A Danish journalist has uncovered some shocking allegations about how the Brazilian cities where the World Cup matches are currently underway have chosen to “clean” their streets of homeless people, especially street kids. It forms part of an overall critical look at how the neo-corporatist World Cup agenda has run roughshod over the locals in those cities. Everything from cablecars being built over favelas where people have lived for decades, to insufferable gentrification, to allegations of death squads roaming the streets, gets an airing here. It really puts the lie to the common canard that Brazil is a “racial democracy”, since most of the suffering has been borne by the poor and non-white people of the land.
And the allegations of state-sanctioned murder squads, if true, signify a shocking holdover from the days of the US-backed military fascist dictatorship that seized power in a not-so-bloodless coup in 1964 and later murdered the legitimately elected president, João Goulart. The same that also kidnapped and tortured the current president, Dilma Rousseff, when she was a young Marxist guerrilla. Those kidnappers, torturers and murderers cut their teeth on homeless people even before the coup that unseated Goulart, receiving instruction in their ugly craft from US police and military officers and spies. And their methods clearly live on in the municipal police and armed forces of present-day Brazil. Remember this?
Dan Mitrione, the police torture instructor discussed in this short clip, was fictionalized slightly (as “Philip Michael Santore”) for the movie State of Siege. Before his posting to Uruguay, where he was captured and eventually executed by the Tupamaro guerrillas, Mitrione spent time in Brazil…and there is a memorably horrifying scene in that same movie showing naked men — beggars yanked off the streets — being tortured and electrocuted on stage in a massive lecture hall filled with military and police officers. Those same officers have not been cleansed out of the Brazilian police and armed forces; on the contrary, their methods have survived and flourished with complete impunity. In other words: In Brazil, Dan Mitrione still lives.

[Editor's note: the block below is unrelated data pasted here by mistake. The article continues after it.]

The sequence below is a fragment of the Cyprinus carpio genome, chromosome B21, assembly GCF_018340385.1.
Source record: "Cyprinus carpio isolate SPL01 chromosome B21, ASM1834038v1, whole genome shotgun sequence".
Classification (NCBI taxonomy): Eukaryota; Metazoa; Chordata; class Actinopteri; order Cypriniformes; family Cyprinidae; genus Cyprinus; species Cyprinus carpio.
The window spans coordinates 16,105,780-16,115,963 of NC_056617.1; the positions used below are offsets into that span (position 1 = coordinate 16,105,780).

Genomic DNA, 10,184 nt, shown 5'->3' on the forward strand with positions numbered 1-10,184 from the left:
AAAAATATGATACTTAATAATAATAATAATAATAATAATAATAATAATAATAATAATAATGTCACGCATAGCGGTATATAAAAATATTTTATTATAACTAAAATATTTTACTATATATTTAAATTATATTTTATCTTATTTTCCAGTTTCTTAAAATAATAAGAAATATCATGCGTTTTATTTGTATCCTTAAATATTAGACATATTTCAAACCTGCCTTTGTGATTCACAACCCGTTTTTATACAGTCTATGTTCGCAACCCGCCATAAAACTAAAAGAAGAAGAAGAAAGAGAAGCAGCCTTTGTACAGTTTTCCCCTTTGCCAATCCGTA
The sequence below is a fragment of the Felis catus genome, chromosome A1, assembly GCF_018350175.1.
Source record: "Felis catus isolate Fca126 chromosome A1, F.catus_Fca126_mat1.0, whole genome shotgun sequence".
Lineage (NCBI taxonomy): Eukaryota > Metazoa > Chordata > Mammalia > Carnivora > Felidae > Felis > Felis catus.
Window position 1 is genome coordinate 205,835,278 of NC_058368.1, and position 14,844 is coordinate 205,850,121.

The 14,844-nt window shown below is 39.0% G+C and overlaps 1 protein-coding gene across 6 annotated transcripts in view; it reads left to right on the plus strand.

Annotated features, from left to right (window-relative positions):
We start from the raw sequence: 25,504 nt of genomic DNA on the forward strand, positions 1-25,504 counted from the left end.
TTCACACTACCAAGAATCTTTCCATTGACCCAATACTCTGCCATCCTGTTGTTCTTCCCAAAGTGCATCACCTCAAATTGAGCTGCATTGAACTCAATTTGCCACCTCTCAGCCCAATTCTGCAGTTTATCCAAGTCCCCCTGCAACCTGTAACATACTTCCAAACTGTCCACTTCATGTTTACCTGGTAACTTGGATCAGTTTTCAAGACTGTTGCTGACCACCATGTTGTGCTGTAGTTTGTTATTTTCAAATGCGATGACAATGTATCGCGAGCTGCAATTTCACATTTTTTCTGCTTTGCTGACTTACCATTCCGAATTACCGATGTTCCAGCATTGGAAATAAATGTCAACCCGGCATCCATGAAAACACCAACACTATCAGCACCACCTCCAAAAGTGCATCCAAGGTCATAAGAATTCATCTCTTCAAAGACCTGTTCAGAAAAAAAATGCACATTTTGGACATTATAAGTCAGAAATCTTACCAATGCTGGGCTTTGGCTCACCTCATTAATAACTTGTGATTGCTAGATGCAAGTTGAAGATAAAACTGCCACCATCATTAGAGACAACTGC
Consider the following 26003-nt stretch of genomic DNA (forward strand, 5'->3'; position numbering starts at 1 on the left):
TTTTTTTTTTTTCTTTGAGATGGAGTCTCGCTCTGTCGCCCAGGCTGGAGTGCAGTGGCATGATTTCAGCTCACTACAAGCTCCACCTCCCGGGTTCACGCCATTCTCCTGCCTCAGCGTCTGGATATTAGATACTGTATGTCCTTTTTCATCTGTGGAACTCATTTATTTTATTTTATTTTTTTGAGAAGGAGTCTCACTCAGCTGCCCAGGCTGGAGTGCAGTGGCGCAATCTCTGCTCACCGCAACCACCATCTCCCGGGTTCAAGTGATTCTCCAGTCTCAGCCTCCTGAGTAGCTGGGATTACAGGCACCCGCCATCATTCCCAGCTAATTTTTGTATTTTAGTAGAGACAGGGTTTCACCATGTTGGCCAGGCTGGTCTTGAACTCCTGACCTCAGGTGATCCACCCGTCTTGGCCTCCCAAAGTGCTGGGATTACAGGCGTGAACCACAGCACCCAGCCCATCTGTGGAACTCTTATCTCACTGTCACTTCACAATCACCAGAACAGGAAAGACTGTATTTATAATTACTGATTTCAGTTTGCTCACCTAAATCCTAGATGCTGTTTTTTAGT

Every Brazilian who’s been asked about how they feel about the World Cup seems to say the same thing, whether it’s expats interviewed by the Deutsche Welle in Germany, or my Brazilian friends here on the other side of the pond. They love soccer, but they hate the World Cup and all the upheaval it brings, from gentrification to an uptick in child prostitution on the streets…and of course, death squads. All agree that the money spent on building and renovating big stadiums was a waste, and that it should have gone to social programs. Healthcare, education, social housing. And that street people and favela dwellers should not have been expelled and killed, as they apparently have been. But it would appear that local mayors — or perhaps we should say, local death-squad capos — disagree. Bullets are so much cheaper than giving some “worthless” street kid an education, food, a home, and a good job. Somehow, human beings just don’t merit that kind of consideration when there are big bucks at play on the soccer field.
It is shocking that a president who was once a victim of this same insanity could turn a blind eye to its continuation four decades later. Let’s hope that Dilma finally does something about this. Just don’t look for anything to start happening while the World Cup is still on.